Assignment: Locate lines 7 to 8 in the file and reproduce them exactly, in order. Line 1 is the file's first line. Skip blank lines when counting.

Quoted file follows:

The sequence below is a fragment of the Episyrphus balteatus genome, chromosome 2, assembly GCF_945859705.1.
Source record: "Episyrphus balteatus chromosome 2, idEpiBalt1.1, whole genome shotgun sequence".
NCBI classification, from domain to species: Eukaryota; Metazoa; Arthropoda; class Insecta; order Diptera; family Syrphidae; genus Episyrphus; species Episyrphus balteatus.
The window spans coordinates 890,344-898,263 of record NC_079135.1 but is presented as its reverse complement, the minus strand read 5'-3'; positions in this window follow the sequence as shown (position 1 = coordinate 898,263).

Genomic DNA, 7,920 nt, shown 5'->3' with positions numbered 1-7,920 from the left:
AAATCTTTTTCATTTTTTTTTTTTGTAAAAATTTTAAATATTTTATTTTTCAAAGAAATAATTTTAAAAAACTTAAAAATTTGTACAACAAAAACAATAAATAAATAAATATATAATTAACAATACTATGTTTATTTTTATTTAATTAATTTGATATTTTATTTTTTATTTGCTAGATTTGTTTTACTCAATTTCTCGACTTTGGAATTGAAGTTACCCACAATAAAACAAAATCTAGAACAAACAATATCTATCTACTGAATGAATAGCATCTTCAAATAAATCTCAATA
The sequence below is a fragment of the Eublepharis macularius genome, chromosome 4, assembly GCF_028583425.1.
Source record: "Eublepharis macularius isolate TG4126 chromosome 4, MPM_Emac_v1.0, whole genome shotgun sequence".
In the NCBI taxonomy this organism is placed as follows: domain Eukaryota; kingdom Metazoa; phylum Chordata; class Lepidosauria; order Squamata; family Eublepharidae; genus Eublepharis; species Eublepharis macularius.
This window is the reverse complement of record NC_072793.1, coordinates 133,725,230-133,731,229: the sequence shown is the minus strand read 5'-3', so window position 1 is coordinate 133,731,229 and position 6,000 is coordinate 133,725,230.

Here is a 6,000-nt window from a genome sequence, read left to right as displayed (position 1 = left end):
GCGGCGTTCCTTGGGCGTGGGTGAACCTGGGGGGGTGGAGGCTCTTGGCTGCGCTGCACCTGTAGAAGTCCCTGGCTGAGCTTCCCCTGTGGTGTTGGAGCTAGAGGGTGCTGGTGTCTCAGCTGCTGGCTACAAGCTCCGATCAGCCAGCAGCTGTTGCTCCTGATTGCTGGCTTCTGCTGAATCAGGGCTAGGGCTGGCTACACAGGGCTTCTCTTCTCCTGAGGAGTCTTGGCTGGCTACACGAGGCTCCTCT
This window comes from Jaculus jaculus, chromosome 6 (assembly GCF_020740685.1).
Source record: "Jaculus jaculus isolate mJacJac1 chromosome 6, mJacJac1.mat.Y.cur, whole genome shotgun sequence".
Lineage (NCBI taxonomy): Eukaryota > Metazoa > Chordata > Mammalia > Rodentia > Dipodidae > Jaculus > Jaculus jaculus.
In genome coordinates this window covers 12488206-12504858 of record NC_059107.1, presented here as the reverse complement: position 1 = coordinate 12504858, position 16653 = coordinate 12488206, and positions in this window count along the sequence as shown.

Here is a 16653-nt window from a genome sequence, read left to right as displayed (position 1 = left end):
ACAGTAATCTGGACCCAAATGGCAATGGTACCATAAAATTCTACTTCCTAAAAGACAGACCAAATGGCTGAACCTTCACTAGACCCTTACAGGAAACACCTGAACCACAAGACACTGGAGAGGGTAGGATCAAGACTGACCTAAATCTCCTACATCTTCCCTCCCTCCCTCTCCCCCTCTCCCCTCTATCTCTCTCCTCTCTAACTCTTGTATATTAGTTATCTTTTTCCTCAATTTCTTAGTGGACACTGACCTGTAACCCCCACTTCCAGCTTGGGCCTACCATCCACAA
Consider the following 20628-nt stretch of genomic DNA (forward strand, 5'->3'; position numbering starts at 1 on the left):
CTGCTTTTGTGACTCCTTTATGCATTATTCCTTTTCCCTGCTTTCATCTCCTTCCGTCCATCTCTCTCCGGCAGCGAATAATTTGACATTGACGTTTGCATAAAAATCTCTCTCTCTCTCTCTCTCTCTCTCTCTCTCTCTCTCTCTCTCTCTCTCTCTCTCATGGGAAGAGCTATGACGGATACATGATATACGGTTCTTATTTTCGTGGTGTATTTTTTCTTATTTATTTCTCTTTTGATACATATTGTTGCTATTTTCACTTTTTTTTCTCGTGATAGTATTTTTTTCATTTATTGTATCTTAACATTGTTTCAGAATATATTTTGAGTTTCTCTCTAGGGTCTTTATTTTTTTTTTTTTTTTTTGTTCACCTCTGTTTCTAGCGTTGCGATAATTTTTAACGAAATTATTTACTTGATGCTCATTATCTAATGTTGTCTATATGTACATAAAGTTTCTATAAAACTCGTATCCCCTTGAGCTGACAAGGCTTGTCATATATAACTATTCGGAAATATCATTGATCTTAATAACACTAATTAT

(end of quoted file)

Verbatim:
The sequence below is a fragment of the Eublepharis macularius genome, chromosome 4, assembly GCF_028583425.1.
Source record: "Eublepharis macularius isolate TG4126 chromosome 4, MPM_Emac_v1.0, whole genome shotgun sequence".